He couldn't have her going off in God's house.
Her memorial was a joyous gathering, with people sharing their humorous and poignant recollections of a woman they loved but not always understood. There were tears, too, as they agreed that Marcy's departure leaves a hole in their lives.
When a microphone shorted out and an ear-shattering buzz disrupted friend Glenn Bonner's eulogy, he waited until it stopped. Then he looked out into the pews and deadpanned: “I told you Marcy was here.”
Beyer told the crowd that Marcy had pleaded with him months ago to help her start a group to bring awareness to the homeless people being killed while walking or bicycling in the streets.
“All my friends are dying,” she said. People like her, with backstories and challenges, needed advocates who cared and watched over them. “Something has to be done.”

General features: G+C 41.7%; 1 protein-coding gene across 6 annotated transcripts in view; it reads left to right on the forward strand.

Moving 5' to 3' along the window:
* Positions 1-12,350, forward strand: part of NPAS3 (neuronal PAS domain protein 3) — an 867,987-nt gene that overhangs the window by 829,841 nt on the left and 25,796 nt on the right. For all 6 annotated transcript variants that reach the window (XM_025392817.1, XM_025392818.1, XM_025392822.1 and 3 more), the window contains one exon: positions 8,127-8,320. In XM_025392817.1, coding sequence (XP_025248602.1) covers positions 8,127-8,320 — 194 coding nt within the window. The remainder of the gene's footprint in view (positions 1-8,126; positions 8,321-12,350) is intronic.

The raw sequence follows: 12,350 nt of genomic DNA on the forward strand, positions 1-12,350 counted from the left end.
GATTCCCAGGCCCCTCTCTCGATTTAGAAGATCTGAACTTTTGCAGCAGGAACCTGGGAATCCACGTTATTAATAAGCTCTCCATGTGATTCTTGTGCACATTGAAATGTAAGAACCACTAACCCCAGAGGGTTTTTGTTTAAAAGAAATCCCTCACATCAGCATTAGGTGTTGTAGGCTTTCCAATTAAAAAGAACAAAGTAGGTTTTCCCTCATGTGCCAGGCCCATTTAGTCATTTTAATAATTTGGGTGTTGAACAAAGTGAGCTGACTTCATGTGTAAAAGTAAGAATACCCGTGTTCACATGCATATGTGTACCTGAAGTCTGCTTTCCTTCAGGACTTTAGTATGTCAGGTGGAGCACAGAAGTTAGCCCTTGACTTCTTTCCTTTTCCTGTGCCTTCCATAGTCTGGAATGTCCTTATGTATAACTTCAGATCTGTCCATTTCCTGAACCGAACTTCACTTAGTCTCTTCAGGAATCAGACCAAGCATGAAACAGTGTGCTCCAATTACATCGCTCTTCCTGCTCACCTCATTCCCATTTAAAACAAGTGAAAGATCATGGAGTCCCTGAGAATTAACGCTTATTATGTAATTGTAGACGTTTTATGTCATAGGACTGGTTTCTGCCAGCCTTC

They never got to put together that group.
Business owners and residents say they still look out their windows, expecting to see Marcy walking purposefully down the sidewalk, clutching her big bag in one hand and a cigarette in the other.
If she was shaking her fist at some imaginary enemy – Gail Dee Russ called it “Marcy directing traffic” – all they needed was to call out her name sharply.
Marcy! No need to do that!
She would turn slowly to the voice and when she recognized the face, the anger and tenseness would melt away. She would smile broadly and give a vigorous wave.
“How ya doing?” she'd yell back. “I'll be good now. I promise.”
Tampa's Marcy Moore led many lives